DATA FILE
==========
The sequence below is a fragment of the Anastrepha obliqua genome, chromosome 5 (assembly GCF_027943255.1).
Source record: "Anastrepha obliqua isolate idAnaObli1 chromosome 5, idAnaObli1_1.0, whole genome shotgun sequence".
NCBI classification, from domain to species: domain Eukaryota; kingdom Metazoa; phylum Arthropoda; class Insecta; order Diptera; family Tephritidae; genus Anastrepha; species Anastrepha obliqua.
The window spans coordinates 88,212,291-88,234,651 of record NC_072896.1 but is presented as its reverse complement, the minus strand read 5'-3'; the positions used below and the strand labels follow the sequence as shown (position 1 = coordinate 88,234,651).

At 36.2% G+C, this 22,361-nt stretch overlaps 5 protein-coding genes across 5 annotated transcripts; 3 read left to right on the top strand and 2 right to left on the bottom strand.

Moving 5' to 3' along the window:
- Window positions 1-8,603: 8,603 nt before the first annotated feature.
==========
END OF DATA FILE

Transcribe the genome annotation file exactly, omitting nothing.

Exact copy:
The sequence below is a fragment of the Anastrepha obliqua genome, chromosome 5 (assembly GCF_027943255.1).
Source record: "Anastrepha obliqua isolate idAnaObli1 chromosome 5, idAnaObli1_1.0, whole genome shotgun sequence".
NCBI classification, from domain to species: domain Eukaryota; kingdom Metazoa; phylum Arthropoda; class Insecta; order Diptera; family Tephritidae; genus Anastrepha; species Anastrepha obliqua.
The window spans coordinates 88,212,291-88,234,651 of record NC_072896.1 but is presented as its reverse complement, the minus strand read 5'-3'; the positions used below and the strand labels follow the sequence as shown (position 1 = coordinate 88,234,651).

At 36.2% G+C, this 22,361-nt stretch overlaps 5 protein-coding genes across 5 annotated transcripts; 3 read left to right on the top strand and 2 right to left on the bottom strand.

Moving 5' to 3' along the window:
- Window positions 1-8,603: 8,603 nt before the first annotated feature.